Austrian émigré Edgar G. Ulmer may not have become a widely celebrated figure during his lifetime the way his compatriot Billy Wilder did, but his career was nonetheless a marvel of persistence and resourcefulness. By the late 1930s, the director, who enjoyed a brief stint at Universal Pictures, was operating on the sidelines of the industry, and his 1945 Detour shows off the power of his artistry under the scrappiest of conditions. A fatalistic tale of a down-and-out pianist who finds nothing but bad luck and the ever-looming specter of criminality on the road, the film suggests Ulmer’s own feelings of having been marginalized as an artist, while also serving as a testament to his ability to craft a masterpiece with a very tight shooting schedule and a tiny budget. In a new interview on our recently released edition, scholar Noah Isenberg details the director’s rocky road through (and beyond) Hollywood, and how the challenges he faced as a B-movie director prepared him for the most influential work of his career. Watch the above excerpt to see just how Ulmer was able to cut corners and make it all happen.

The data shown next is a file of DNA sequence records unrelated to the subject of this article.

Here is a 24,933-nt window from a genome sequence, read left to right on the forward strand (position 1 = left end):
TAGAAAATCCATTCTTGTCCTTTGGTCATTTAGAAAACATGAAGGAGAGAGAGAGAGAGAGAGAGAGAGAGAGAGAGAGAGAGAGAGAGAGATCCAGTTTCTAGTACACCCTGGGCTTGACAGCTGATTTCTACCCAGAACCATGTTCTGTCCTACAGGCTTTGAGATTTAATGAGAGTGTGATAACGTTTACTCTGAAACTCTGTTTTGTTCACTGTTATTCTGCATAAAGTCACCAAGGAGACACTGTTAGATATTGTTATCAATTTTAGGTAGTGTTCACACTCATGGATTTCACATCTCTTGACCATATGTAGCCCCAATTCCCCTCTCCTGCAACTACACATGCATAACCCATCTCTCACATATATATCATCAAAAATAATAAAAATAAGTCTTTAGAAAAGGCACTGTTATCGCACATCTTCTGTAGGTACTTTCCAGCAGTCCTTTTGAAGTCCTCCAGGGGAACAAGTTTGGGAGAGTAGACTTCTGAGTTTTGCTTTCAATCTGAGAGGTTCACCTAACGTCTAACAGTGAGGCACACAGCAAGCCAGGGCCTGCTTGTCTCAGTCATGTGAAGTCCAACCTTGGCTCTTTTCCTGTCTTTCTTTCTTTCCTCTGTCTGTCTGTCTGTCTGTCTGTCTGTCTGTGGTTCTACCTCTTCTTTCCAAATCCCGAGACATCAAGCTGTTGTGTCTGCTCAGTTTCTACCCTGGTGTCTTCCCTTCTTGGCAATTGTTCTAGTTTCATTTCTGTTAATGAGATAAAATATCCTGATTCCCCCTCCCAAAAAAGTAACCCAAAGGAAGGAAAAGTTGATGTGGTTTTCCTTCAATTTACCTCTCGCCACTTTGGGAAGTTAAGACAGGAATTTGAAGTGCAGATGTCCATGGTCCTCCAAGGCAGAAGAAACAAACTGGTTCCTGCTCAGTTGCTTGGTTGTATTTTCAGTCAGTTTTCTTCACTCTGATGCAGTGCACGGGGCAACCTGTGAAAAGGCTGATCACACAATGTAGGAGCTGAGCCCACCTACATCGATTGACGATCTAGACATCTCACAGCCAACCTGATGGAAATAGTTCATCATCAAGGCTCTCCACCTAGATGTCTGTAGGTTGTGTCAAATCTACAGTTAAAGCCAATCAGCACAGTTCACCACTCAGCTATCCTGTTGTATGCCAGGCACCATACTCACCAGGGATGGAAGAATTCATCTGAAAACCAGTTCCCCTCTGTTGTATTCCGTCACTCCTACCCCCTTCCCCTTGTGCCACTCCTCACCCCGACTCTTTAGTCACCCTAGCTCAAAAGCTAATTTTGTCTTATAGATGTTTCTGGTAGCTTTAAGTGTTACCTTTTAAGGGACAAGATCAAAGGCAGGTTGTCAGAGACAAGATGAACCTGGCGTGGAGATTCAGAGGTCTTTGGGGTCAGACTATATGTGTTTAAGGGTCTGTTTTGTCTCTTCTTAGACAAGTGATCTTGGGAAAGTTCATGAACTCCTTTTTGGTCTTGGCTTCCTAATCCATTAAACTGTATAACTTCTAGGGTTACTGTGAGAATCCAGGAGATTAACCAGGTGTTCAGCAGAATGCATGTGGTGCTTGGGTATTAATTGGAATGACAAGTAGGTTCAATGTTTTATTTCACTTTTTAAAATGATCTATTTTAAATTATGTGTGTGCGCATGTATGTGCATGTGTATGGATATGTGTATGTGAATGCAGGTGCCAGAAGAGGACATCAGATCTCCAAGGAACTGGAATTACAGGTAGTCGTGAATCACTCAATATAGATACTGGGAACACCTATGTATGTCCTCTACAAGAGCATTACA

Why Swing Time Is the Greatest of All Dance Films
In this excerpt from an interview on our new edition of the Astaire-Rogers classic, dance critic Brian Seibert explains how beautifully and cleverly the film integrates dance into the structure of a romantic-comedy plot.
A Moody Meditation from the Set of Blue Velvet
In a rarely seen documentary about David Lynch’s 1986 masterpiece, the director and his star, Isabella Rossellini, give their candid impressions about the creative journey they’ve embarked on together.